Hague Conference on Private International Law

The Hague Conference on Private International Law.jpg
FounderTobias Asser
TypeIntergovernmental organization
HeadquartersThe Hague
83 Members (82 Member States and the European Union)
Secretary General
Christophe Bernasconi
€ 3.8 million (2014)[1]
Websiteofficial website

The Hague Conference on Private International Law (HCCH) is an intergovernmental organisation in the area of private international law, that administers several international conventions, protocols and soft law instruments.

The Hague Conference was first convened by Tobias Asser in 1893 in The Hague. In 1911, Asser received the Nobel Prize for Peace for his work in the field of private international law, and in particular for his achievements with respect to the HCCH. After World War II, the Hague Conference was established as an international organisation.


A permanent diplomatic conference

On the initiative of Tobias Asser, the First Diplomatic Session of the HCCH was convoked in 1893. Its aim was, and remains, to "work for the progressive unification of the rules of private international law", including by creating, and assisting in the implementation of, multilateral conventions that promote the harmonisation of the rules and principles of private international law (or conflict of laws).

The First to Fourth Diplomatic Session of the HCCH took place in 1893, 1894, 1900 and 1904 respectively. They resulted in a number of multilateral treaties, the Hague Conventions, that unified the rules of private international law in the areas of Marriage (1902), Divorce (1902), Guardianship (1902), Civil Procedure (1905), Effects of Marriage (1905), and Deprivation of Civil Rights (1905).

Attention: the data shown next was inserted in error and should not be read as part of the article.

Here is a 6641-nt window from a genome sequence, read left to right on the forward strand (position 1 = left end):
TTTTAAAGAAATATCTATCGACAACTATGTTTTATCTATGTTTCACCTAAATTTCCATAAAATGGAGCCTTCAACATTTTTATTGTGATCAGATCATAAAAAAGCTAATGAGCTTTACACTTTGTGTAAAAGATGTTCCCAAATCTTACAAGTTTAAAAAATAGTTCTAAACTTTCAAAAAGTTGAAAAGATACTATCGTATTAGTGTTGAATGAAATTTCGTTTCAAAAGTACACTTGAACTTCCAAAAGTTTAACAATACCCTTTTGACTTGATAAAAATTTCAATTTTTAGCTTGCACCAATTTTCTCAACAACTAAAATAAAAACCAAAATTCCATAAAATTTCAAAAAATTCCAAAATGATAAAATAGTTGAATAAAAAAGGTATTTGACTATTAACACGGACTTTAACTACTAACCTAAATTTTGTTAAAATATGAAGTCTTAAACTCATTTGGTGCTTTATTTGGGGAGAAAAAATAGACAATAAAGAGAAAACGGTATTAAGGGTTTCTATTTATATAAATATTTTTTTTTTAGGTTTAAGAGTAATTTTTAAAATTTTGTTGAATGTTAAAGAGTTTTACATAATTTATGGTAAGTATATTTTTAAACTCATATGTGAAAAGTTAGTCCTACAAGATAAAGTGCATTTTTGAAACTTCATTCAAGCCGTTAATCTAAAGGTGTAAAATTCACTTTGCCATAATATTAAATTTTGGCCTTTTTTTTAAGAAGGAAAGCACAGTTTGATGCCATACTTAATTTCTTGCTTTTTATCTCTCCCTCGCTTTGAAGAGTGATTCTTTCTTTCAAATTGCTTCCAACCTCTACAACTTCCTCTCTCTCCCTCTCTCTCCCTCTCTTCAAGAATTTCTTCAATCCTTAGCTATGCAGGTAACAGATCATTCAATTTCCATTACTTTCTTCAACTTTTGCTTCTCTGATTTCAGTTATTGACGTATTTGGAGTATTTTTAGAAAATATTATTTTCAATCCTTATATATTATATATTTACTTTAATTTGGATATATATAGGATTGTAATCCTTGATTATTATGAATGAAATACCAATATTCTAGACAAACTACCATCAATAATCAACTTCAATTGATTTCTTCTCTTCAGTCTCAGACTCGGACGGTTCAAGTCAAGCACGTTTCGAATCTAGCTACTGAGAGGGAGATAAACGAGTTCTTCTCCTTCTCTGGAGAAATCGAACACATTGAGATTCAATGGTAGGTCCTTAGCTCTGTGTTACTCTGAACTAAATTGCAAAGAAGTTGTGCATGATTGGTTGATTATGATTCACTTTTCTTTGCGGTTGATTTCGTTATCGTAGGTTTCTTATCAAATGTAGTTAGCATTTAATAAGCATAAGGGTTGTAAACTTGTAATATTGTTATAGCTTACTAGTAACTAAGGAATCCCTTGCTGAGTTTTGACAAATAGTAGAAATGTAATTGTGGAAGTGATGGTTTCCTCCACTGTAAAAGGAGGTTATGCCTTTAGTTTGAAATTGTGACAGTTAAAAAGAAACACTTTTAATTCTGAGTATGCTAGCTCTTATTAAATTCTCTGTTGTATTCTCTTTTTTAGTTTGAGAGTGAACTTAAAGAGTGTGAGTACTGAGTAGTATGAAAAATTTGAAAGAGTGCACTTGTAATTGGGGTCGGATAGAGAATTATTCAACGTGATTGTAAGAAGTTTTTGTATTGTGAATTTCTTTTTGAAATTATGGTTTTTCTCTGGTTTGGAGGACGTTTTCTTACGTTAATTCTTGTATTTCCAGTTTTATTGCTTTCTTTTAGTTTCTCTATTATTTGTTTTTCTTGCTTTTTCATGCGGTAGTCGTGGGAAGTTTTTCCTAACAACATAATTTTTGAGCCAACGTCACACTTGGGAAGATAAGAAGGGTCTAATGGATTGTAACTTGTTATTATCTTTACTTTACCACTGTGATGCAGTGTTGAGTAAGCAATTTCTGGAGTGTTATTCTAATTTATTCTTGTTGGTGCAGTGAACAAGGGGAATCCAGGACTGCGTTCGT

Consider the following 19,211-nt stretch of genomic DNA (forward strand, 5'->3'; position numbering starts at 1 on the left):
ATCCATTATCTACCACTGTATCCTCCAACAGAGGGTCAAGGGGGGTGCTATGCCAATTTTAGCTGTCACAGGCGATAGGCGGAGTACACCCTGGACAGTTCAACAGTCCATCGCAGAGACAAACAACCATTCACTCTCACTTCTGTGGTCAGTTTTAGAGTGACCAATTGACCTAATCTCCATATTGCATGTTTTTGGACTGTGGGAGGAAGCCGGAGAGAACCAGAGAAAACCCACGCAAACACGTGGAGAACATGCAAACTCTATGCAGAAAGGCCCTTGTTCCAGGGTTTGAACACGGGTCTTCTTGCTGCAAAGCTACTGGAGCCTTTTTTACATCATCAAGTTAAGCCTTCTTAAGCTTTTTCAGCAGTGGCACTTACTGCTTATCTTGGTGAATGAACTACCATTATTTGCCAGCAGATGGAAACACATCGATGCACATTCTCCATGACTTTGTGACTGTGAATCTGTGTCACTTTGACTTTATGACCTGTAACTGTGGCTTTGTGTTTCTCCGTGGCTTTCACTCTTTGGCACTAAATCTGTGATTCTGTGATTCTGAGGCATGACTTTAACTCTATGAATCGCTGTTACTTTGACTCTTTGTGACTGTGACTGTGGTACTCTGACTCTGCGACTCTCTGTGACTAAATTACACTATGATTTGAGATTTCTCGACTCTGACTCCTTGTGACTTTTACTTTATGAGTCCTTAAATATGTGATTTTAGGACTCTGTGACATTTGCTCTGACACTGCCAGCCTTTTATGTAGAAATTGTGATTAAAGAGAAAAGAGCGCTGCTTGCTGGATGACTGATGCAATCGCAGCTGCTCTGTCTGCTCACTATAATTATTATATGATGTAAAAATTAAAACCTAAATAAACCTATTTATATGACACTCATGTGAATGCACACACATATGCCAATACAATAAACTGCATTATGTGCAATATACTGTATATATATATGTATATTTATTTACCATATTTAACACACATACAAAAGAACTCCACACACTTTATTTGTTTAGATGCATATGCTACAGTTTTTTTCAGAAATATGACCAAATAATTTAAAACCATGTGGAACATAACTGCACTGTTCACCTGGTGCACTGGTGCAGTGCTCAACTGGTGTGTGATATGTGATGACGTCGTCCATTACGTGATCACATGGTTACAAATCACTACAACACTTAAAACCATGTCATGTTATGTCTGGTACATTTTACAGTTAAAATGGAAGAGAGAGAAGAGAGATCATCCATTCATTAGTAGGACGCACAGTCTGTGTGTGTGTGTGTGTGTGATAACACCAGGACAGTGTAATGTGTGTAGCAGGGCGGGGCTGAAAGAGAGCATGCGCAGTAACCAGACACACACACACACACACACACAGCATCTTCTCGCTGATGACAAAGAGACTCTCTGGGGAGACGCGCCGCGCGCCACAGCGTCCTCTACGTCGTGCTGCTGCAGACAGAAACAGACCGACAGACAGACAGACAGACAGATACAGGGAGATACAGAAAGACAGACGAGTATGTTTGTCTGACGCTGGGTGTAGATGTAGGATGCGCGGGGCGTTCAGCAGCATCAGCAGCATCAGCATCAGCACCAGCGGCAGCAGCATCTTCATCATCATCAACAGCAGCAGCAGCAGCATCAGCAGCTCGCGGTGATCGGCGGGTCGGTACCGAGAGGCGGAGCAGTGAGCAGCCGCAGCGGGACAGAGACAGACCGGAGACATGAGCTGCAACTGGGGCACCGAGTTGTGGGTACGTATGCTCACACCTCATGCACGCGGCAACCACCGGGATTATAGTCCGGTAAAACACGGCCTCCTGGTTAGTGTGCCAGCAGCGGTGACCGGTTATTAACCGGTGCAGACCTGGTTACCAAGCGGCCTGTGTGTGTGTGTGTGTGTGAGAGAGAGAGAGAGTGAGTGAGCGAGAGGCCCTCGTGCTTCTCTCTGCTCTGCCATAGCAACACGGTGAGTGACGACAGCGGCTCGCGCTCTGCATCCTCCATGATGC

After World War I, the Fifth and Sixth Diplomatic Sessions took place in 1925 and 1928 respectively. The result of those Diplomatic Sessions was the Protocol to recognize the competence of the Permanent Court of International Justice to interpret the Hague Conventions on Private International Law.

Intergovernmental organisation

After World War II, steps were taken to establish the HCCH as an intergovernmental organisation, governed by its Member States and administered by a secretariat, the Permanent Bureau. The treaty establishing the HCCH, the "Statute of the Hague Conference on Private International Law", was adopted during the Seventh Diplomatic Session of the HCCH in 1951, and entered into force on 15 July 1955.

The acronym "HCCH" is derived from using the respective capitals of the phrases "Hague Conference" and "Conférence de La Haye". It represents the bilingual nature of the HCCH, which has both English and French as its working languages.